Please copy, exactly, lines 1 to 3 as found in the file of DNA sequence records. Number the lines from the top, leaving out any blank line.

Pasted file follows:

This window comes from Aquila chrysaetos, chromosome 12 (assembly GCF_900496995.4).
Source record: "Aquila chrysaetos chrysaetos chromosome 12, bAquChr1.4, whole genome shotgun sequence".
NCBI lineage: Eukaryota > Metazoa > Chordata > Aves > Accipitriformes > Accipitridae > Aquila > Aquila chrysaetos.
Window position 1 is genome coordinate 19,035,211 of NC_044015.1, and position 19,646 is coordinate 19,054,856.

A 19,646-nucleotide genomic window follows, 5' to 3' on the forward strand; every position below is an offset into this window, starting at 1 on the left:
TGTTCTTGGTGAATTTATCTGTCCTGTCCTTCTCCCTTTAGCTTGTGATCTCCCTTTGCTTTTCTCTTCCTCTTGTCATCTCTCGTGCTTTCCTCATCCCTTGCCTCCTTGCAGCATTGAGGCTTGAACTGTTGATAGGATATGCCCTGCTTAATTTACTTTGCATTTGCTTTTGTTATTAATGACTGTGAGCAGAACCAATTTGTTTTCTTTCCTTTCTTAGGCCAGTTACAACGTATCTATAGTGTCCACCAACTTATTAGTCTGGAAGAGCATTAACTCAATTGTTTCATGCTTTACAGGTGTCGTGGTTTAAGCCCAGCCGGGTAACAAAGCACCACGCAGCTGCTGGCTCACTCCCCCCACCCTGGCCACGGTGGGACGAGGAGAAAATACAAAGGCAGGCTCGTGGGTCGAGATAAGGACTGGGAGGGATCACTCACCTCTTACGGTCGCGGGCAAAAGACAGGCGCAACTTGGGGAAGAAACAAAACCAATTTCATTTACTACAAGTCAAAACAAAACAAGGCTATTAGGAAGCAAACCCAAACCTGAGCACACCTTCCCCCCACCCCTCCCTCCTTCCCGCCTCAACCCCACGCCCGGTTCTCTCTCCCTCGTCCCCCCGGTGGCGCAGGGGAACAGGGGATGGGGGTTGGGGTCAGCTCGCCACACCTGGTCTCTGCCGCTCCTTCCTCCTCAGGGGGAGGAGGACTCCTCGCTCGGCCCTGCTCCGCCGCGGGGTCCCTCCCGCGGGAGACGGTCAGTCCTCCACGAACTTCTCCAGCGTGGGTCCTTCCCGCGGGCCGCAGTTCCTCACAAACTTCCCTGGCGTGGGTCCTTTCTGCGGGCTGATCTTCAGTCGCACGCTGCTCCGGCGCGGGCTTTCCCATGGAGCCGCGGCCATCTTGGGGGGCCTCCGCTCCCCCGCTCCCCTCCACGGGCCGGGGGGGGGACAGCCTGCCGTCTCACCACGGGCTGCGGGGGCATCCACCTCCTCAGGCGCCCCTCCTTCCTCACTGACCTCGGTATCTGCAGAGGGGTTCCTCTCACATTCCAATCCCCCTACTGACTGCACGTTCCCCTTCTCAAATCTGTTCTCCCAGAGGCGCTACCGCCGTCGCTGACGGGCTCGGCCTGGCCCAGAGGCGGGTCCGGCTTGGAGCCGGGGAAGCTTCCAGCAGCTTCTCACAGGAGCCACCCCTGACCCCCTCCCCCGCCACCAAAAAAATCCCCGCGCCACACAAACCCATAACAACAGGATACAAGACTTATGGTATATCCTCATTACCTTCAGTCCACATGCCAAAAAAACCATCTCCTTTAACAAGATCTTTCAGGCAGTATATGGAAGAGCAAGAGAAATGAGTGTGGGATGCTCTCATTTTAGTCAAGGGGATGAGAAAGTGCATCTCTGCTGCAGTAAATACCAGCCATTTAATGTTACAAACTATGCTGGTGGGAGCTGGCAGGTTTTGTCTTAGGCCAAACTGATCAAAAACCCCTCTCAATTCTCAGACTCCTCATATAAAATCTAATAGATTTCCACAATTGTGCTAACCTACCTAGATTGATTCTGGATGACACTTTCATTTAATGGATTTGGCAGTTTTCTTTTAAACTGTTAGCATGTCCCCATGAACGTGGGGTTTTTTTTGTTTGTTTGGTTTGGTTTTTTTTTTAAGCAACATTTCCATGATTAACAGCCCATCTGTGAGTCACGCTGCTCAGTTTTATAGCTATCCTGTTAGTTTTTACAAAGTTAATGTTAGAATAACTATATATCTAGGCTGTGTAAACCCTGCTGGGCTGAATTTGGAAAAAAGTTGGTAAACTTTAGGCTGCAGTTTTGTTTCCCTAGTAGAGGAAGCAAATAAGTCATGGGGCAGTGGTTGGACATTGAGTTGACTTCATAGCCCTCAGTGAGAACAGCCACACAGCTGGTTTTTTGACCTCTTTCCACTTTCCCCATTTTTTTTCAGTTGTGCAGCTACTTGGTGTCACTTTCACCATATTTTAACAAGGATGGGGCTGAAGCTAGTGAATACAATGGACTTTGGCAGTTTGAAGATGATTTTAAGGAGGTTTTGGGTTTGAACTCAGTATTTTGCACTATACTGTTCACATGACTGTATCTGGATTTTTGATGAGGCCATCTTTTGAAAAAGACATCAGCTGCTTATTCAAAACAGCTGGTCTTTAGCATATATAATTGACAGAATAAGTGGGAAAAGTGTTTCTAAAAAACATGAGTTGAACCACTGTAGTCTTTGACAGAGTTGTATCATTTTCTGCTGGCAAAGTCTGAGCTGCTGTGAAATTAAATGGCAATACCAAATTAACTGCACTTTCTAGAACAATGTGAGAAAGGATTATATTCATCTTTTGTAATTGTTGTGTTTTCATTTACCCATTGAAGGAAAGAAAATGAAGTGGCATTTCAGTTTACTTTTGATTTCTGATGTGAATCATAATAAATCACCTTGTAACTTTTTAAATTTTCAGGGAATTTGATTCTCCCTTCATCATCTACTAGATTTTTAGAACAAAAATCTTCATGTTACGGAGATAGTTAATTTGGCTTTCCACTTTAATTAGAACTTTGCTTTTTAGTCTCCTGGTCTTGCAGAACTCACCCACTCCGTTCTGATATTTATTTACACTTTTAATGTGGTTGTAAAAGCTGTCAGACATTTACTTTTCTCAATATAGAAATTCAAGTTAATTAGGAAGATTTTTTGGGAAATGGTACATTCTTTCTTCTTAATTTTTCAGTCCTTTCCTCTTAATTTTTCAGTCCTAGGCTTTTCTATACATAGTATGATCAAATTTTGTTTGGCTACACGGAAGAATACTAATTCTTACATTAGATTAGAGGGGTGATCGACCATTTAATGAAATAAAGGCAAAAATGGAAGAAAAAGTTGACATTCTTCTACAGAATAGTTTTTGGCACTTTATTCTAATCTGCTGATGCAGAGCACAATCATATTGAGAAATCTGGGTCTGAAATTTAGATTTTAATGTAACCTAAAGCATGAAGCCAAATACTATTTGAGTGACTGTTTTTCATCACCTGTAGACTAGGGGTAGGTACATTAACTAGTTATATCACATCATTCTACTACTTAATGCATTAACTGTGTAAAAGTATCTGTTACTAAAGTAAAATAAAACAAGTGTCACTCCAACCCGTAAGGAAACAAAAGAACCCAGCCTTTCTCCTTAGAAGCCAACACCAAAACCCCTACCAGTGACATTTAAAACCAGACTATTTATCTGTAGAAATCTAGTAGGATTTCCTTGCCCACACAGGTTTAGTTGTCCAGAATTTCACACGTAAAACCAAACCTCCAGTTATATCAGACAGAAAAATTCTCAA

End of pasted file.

This window comes from Aquila chrysaetos, chromosome 12 (assembly GCF_900496995.4).
Source record: "Aquila chrysaetos chrysaetos chromosome 12, bAquChr1.4, whole genome shotgun sequence".
NCBI lineage: Eukaryota > Metazoa > Chordata > Aves > Accipitriformes > Accipitridae > Aquila > Aquila chrysaetos.